Among the least persuasive writers on contemporary politics, for me, is Ta-Nehisi Coates. Mind you, I often agree with him, but only because I agreed with him before reading him. If I go into a piece of his with a different perspective, nothing he says has an effect on me.
Now, if I were intellectually stubborn, the sort of person who rarely changes his mind, that would be a statement about me, not Coates. In fact, I’m always changing my mind. Nearly every day my views are shifting, sometimes only slightly, sometimes a lot. When I go back and read what I wrote several years ago, my first instinct is to grab an editor’s pen. Maybe I’m too susceptible to persuasion.
But not by Coates. The thing is, he seldom makes arguments in the sense I understand that term. There isn’t extended reasoning through assumptions and implications or careful sifting through evidence to see which hypotheses are supported or disconfirmed. No, he offers an articulate, finely honed expression of his worldview, and that’s it. He is obviously a man of vast talents, but he uses them the same way much less refined thinkers simply bloviate.
But that raises the question, why is he so influential? Why does he reach so many people? What’s his secret?
No doubt there are multiple aspects to this, but here’s one that just dawned on me. Those who respond to Coates are not looking for argumentation—they’re looking for interpretation.
The demand for someone like Coates reflects the broad influence that what might be called interpretivism has had on American political culture. This current emerged a few decades ago from literature, cultural studies and related academic home ports. Its method was an application of the interpretive act of criticism. A critic “reads”, which is to say interprets, a work of art or some other cultural product, and readers gravitate toward critics whose interpretations provide a sense of heightened awareness or insight into the object of criticism. There’s nothing wrong with this. I read criticism all the time to deepen my engagement with music, art, film and fiction.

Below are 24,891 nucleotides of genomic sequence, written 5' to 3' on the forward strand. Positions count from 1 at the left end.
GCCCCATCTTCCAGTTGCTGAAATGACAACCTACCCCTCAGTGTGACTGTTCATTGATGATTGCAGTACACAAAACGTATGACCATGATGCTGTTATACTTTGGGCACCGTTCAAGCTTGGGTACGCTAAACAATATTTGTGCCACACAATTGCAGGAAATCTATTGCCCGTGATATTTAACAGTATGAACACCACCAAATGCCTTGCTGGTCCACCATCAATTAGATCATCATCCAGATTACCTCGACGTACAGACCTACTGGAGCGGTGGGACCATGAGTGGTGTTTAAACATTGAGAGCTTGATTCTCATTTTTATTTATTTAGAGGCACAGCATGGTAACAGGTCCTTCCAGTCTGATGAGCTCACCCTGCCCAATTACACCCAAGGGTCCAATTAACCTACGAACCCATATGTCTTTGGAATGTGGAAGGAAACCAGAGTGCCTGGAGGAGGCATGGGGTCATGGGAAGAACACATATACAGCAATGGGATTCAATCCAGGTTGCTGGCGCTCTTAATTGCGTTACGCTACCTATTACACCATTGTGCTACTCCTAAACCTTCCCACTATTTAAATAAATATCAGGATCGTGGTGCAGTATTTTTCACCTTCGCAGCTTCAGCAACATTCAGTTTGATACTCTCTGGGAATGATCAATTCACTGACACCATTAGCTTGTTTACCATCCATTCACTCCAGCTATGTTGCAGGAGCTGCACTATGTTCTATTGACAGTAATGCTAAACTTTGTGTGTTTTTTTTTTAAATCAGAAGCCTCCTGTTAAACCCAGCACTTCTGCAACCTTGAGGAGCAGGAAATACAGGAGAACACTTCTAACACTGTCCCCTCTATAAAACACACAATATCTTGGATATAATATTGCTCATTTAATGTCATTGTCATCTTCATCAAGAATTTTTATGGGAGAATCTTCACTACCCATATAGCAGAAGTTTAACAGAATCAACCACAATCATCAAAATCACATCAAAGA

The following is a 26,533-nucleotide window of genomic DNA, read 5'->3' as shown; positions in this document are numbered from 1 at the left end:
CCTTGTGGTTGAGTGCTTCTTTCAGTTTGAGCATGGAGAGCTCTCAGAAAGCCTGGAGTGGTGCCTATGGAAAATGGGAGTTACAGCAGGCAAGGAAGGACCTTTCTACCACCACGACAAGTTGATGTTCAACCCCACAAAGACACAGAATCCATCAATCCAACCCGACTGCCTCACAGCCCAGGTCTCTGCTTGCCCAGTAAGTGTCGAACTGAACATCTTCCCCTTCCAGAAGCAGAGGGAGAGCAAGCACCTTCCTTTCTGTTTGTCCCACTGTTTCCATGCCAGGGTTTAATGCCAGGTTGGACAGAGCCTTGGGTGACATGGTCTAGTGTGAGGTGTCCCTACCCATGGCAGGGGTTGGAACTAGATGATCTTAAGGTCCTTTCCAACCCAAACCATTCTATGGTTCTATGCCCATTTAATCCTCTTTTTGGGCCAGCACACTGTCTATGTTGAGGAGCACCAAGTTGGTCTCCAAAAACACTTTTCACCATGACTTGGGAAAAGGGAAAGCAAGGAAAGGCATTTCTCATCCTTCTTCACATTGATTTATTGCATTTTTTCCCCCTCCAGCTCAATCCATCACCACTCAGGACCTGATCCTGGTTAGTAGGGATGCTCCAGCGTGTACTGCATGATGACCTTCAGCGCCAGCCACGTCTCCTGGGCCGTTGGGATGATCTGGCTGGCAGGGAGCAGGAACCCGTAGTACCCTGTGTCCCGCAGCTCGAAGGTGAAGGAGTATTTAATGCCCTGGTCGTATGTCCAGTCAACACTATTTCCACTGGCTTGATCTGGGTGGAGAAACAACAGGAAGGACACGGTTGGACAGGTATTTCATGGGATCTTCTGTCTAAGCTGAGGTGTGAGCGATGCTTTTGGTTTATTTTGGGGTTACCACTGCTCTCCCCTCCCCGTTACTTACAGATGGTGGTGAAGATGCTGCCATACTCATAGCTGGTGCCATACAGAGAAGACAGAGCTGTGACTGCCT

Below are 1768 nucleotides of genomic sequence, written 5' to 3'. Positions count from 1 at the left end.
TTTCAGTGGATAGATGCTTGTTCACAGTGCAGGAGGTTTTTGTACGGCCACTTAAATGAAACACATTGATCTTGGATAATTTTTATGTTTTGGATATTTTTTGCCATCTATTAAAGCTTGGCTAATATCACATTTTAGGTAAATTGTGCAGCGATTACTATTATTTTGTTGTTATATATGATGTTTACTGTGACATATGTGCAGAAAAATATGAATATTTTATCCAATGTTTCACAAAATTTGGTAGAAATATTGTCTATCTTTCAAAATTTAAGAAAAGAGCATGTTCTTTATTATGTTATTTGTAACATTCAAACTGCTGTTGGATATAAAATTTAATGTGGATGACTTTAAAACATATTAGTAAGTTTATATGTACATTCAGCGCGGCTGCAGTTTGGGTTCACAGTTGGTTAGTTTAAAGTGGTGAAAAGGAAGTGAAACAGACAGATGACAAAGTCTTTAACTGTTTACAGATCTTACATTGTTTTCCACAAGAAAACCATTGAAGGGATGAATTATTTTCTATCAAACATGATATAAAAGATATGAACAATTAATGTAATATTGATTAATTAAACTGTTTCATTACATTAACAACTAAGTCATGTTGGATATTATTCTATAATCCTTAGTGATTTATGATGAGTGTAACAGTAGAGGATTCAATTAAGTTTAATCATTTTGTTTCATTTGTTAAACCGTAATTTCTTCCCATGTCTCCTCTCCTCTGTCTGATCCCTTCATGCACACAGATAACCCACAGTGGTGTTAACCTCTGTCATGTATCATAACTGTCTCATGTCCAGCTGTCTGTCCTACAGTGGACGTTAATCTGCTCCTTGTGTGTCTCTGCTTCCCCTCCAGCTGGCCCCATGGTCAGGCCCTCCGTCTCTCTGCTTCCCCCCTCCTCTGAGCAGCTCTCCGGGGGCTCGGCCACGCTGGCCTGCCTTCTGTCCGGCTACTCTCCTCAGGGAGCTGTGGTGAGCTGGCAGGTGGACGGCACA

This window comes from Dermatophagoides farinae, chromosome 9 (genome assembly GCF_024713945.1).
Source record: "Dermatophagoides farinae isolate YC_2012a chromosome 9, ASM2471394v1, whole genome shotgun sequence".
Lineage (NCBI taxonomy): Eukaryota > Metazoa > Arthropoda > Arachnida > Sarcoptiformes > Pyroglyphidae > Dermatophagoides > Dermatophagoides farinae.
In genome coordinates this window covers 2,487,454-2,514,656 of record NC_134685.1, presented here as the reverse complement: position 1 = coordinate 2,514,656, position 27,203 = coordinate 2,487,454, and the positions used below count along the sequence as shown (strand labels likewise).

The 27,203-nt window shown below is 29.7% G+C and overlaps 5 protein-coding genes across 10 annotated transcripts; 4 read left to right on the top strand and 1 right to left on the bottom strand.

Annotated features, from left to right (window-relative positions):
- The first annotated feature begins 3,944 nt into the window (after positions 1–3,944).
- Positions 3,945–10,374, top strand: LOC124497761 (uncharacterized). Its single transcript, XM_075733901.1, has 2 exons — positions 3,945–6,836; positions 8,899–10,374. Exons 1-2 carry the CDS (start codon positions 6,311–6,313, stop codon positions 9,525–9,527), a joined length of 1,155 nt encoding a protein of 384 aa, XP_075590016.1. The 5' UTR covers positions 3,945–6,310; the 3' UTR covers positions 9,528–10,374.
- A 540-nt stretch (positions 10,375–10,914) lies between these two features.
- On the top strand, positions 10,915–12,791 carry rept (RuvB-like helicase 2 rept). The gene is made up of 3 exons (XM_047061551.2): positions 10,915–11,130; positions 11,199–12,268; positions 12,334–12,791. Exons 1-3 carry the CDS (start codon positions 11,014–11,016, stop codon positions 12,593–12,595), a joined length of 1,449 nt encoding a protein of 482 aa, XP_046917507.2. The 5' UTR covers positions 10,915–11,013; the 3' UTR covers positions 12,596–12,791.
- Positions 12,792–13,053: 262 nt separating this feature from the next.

But criticism jumped channel and entered the political realm. Now events like elections, wars, ecological crises and economic disruptions are interpreted according to the same standards developed for portraits and poetry. And maybe there is good in that too, except that theories about why social, economic or political events occur are subject to analytical support or disconfirmation in a way that works of art are not. How should we hear The Rite of Spring in the twenty-first century? Colonial or pre-postcolonial? Racist or deracializing? These are meaningful questions, and thoughtful criticism can help us explore them more deeply, but neither evidence nor reasoning can resolve them. If you want to know why the US election last year turned out the way it did, however, reasoning and evidence are the way to go.
Coates is an interpreter. His latest piece in the Atlantic, The First White President, reads the election the way a film critic would read a film. There are references to factual events, like quotes taken from the campaign trail, but they serve the same function that references to camera angles serve for a critic interpreting the latest from Darren Aronofsky. In the end, Coates wants to convey his sense of what the election means, that it is a reflection of the deep racism that was, is and will continue to be the core truth of America. If anything was different, it was that eight years of a black president ratcheted up the racism and allowed a sociopathic white extremist to prevail. Post-election concern for the well-being of the white working class by white pundits is itself a further reflection of this truth, a turning away from the ugly reality of bigotry. This is a reading of the election as a cultural artifact.